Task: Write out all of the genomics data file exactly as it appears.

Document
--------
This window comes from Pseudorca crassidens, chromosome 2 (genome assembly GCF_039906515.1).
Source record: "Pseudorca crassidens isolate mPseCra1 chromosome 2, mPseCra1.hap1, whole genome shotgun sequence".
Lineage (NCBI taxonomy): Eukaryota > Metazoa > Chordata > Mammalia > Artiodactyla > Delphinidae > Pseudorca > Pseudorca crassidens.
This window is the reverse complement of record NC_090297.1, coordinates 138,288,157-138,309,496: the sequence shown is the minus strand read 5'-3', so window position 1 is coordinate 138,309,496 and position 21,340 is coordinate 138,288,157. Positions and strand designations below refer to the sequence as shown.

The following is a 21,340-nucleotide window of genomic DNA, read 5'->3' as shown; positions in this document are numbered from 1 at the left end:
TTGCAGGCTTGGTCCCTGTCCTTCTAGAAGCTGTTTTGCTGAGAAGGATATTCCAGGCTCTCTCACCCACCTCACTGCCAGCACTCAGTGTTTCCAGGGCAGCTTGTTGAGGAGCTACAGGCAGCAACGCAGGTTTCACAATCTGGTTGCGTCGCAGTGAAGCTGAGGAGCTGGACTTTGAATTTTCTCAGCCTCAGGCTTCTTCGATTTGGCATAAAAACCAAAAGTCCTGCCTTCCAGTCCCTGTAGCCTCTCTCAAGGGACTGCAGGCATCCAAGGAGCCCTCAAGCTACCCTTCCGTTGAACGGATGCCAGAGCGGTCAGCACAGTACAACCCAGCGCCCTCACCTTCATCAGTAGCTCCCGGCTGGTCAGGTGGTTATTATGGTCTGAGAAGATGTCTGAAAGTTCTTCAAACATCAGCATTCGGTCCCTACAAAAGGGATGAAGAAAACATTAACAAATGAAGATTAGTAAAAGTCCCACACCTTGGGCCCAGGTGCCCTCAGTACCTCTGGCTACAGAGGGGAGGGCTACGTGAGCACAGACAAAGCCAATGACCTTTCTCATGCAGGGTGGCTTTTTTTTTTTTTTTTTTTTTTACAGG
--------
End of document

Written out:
This window comes from Pseudorca crassidens, chromosome 2 (genome assembly GCF_039906515.1).
Source record: "Pseudorca crassidens isolate mPseCra1 chromosome 2, mPseCra1.hap1, whole genome shotgun sequence".
Lineage (NCBI taxonomy): Eukaryota > Metazoa > Chordata > Mammalia > Artiodactyla > Delphinidae > Pseudorca > Pseudorca crassidens.
This window is the reverse complement of record NC_090297.1, coordinates 138,288,157-138,309,496: the sequence shown is the minus strand read 5'-3', so window position 1 is coordinate 138,309,496 and position 21,340 is coordinate 138,288,157. Positions and strand designations below refer to the sequence as shown.

The following is a 21,340-nucleotide window of genomic DNA, read 5'->3' as shown; positions in this document are numbered from 1 at the left end:
TTGCAGGCTTGGTCCCTGTCCTTCTAGAAGCTGTTTTGCTGAGAAGGATATTCCAGGCTCTCTCACCCACCTCACTGCCAGCACTCAGTGTTTCCAGGGCAGCTTGTTGAGGAGCTACAGGCAGCAACGCAGGTTTCACAATCTGGTTGCGTCGCAGTGAAGCTGAGGAGCTGGACTTTGAATTTTCTCAGCCTCAGGCTTCTTCGATTTGGCATAAAAACCAAAAGTCCTGCCTTCCAGTCCCTGTAGCCTCTCTCAAGGGACTGCAGGCATCCAAGGAGCCCTCAAGCTACCCTTCCGTTGAACGGATGCCAGAGCGGTCAGCACAGTACAACCCAGCGCCCTCACCTTCATCAGTAGCTCCCGGCTGGTCAGGTGGTTATTATGGTCTGAGAAGATGTCTGAAAGTTCTTCAAACATCAGCATTCGGTCCCTACAAAAGGGATGAAGAAAACATTAACAAATGAAGATTAGTAAAAGTCCCACACCTTGGGCCCAGGTGCCCTCAGTACCTCTGGCTACAGAGGGGAGGGCTACGTGAGCACAGACAAAGCCAATGACCTTTCTCATGCAGGGTGGCTTTTTTTTTTTTTTTTTTTTTTACAGG